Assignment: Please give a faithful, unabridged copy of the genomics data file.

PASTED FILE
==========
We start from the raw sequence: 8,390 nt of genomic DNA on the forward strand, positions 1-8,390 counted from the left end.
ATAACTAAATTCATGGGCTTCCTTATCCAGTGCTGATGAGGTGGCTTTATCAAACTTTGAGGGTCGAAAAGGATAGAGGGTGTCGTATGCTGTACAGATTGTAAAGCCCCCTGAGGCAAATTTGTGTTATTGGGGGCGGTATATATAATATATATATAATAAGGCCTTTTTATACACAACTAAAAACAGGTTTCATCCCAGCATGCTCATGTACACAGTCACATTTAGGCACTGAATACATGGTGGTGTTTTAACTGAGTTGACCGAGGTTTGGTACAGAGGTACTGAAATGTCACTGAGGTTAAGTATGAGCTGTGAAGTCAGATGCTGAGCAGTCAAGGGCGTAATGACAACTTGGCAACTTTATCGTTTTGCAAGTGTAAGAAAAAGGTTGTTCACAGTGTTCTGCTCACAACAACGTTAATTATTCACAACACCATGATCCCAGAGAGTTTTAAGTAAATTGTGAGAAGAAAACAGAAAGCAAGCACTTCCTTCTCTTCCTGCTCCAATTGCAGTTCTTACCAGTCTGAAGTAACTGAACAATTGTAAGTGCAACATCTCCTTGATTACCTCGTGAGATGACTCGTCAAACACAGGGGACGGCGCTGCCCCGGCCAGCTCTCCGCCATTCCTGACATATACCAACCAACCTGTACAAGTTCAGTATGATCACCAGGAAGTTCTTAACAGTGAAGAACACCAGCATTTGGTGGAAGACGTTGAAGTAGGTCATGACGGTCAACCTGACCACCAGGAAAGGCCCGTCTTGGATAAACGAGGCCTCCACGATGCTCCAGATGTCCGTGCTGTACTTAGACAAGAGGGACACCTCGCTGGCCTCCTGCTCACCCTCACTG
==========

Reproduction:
We start from the raw sequence: 8,390 nt of genomic DNA on the forward strand, positions 1-8,390 counted from the left end.
ATAACTAAATTCATGGGCTTCCTTATCCAGTGCTGATGAGGTGGCTTTATCAAACTTTGAGGGTCGAAAAGGATAGAGGGTGTCGTATGCTGTACAGATTGTAAAGCCCCCTGAGGCAAATTTGTGTTATTGGGGGCGGTATATATAATATATATATAATAAGGCCTTTTTATACACAACTAAAAACAGGTTTCATCCCAGCATGCTCATGTACACAGTCACATTTAGGCACTGAATACATGGTGGTGTTTTAACTGAGTTGACCGAGGTTTGGTACAGAGGTACTGAAATGTCACTGAGGTTAAGTATGAGCTGTGAAGTCAGATGCTGAGCAGTCAAGGGCGTAATGACAACTTGGCAACTTTATCGTTTTGCAAGTGTAAGAAAAAGGTTGTTCACAGTGTTCTGCTCACAACAACGTTAATTATTCACAACACCATGATCCCAGAGAGTTTTAAGTAAATTGTGAGAAGAAAACAGAAAGCAAGCACTTCCTTCTCTTCCTGCTCCAATTGCAGTTCTTACCAGTCTGAAGTAACTGAACAATTGTAAGTGCAACATCTCCTTGATTACCTCGTGAGATGACTCGTCAAACACAGGGGACGGCGCTGCCCCGGCCAGCTCTCCGCCATTCCTGACATATACCAACCAACCTGTACAAGTTCAGTATGATCACCAGGAAGTTCTTAACAGTGAAGAACACCAGCATTTGGTGGAAGACGTTGAAGTAGGTCATGACGGTCAACCTGACCACCAGGAAAGGCCCGTCTTGGATAAACGAGGCCTCCACGATGCTCCAGATGTCCGTGCTGTACTTAGACAAGAGGGACACCTCGCTGGCCTCCTGCTCACCCTCACTG